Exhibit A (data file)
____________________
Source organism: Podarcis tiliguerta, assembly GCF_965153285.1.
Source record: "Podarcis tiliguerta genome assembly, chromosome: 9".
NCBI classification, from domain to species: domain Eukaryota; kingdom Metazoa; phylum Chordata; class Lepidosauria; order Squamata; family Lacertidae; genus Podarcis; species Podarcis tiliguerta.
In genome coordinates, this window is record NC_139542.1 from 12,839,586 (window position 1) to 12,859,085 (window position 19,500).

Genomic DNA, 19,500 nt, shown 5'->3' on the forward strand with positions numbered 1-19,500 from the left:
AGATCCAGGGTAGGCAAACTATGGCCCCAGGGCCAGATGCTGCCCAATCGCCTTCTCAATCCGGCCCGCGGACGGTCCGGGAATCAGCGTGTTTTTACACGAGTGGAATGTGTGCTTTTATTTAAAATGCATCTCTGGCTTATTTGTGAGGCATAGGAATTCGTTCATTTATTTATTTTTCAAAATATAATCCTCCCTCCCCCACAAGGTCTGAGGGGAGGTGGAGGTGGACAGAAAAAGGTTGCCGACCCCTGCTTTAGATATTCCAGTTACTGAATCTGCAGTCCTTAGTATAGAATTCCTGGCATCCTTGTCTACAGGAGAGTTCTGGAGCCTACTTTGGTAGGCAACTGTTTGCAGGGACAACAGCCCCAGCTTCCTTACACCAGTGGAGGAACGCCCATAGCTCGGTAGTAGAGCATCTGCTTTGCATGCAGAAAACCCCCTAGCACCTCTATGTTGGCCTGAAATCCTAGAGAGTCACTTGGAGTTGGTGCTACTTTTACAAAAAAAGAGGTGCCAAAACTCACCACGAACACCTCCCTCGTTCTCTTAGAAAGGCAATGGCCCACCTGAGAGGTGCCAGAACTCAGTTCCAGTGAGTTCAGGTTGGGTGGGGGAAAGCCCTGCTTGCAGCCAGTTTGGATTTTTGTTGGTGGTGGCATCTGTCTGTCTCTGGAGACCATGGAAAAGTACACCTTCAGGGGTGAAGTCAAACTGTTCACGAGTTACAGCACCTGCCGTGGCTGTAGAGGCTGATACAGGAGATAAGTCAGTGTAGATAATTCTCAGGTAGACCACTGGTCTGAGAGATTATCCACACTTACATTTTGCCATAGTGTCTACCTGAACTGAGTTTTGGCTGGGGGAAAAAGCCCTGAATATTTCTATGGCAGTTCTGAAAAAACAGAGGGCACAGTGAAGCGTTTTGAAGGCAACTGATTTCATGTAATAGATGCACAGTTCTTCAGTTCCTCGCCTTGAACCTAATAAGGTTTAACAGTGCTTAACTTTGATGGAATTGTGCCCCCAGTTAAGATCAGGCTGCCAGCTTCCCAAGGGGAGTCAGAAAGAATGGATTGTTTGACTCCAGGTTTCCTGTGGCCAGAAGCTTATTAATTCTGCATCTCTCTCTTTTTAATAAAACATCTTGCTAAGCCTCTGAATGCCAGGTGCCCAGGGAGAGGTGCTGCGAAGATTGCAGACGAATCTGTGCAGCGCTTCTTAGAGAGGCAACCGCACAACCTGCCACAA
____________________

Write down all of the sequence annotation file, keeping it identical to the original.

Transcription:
Source organism: Podarcis tiliguerta, assembly GCF_965153285.1.
Source record: "Podarcis tiliguerta genome assembly, chromosome: 9".
NCBI classification, from domain to species: domain Eukaryota; kingdom Metazoa; phylum Chordata; class Lepidosauria; order Squamata; family Lacertidae; genus Podarcis; species Podarcis tiliguerta.
In genome coordinates, this window is record NC_139542.1 from 12,839,586 (window position 1) to 12,859,085 (window position 19,500).

Genomic DNA, 19,500 nt, shown 5'->3' on the forward strand with positions numbered 1-19,500 from the left:
AGATCCAGGGTAGGCAAACTATGGCCCCAGGGCCAGATGCTGCCCAATCGCCTTCTCAATCCGGCCCGCGGACGGTCCGGGAATCAGCGTGTTTTTACACGAGTGGAATGTGTGCTTTTATTTAAAATGCATCTCTGGCTTATTTGTGAGGCATAGGAATTCGTTCATTTATTTATTTTTCAAAATATAATCCTCCCTCCCCCACAAGGTCTGAGGGGAGGTGGAGGTGGACAGAAAAAGGTTGCCGACCCCTGCTTTAGATATTCCAGTTACTGAATCTGCAGTCCTTAGTATAGAATTCCTGGCATCCTTGTCTACAGGAGAGTTCTGGAGCCTACTTTGGTAGGCAACTGTTTGCAGGGACAACAGCCCCAGCTTCCTTACACCAGTGGAGGAACGCCCATAGCTCGGTAGTAGAGCATCTGCTTTGCATGCAGAAAACCCCCTAGCACCTCTATGTTGGCCTGAAATCCTAGAGAGTCACTTGGAGTTGGTGCTACTTTTACAAAAAAAGAGGTGCCAAAACTCACCACGAACACCTCCCTCGTTCTCTTAGAAAGGCAATGGCCCACCTGAGAGGTGCCAGAACTCAGTTCCAGTGAGTTCAGGTTGGGTGGGGGAAAGCCCTGCTTGCAGCCAGTTTGGATTTTTGTTGGTGGTGGCATCTGTCTGTCTCTGGAGACCATGGAAAAGTACACCTTCAGGGGTGAAGTCAAACTGTTCACGAGTTACAGCACCTGCCGTGGCTGTAGAGGCTGATACAGGAGATAAGTCAGTGTAGATAATTCTCAGGTAGACCACTGGTCTGAGAGATTATCCACACTTACATTTTGCCATAGTGTCTACCTGAACTGAGTTTTGGCTGGGGGAAAAAGCCCTGAATATTTCTATGGCAGTTCTGAAAAAACAGAGGGCACAGTGAAGCGTTTTGAAGGCAACTGATTTCATGTAATAGATGCACAGTTCTTCAGTTCCTCGCCTTGAACCTAATAAGGTTTAACAGTGCTTAACTTTGATGGAATTGTGCCCCCAGTTAAGATCAGGCTGCCAGCTTCCCAAGGGGAGTCAGAAAGAATGGATTGTTTGACTCCAGGTTTCCTGTGGCCAGAAGCTTATTAATTCTGCATCTCTCTCTTTTTAATAAAACATCTTGCTAAGCCTCTGAATGCCAGGTGCCCAGGGAGAGGTGCTGCGAAGATTGCAGACGAATCTGTGCAGCGCTTCTTAGAGAGGCAACCGCACAACCTGCCACAA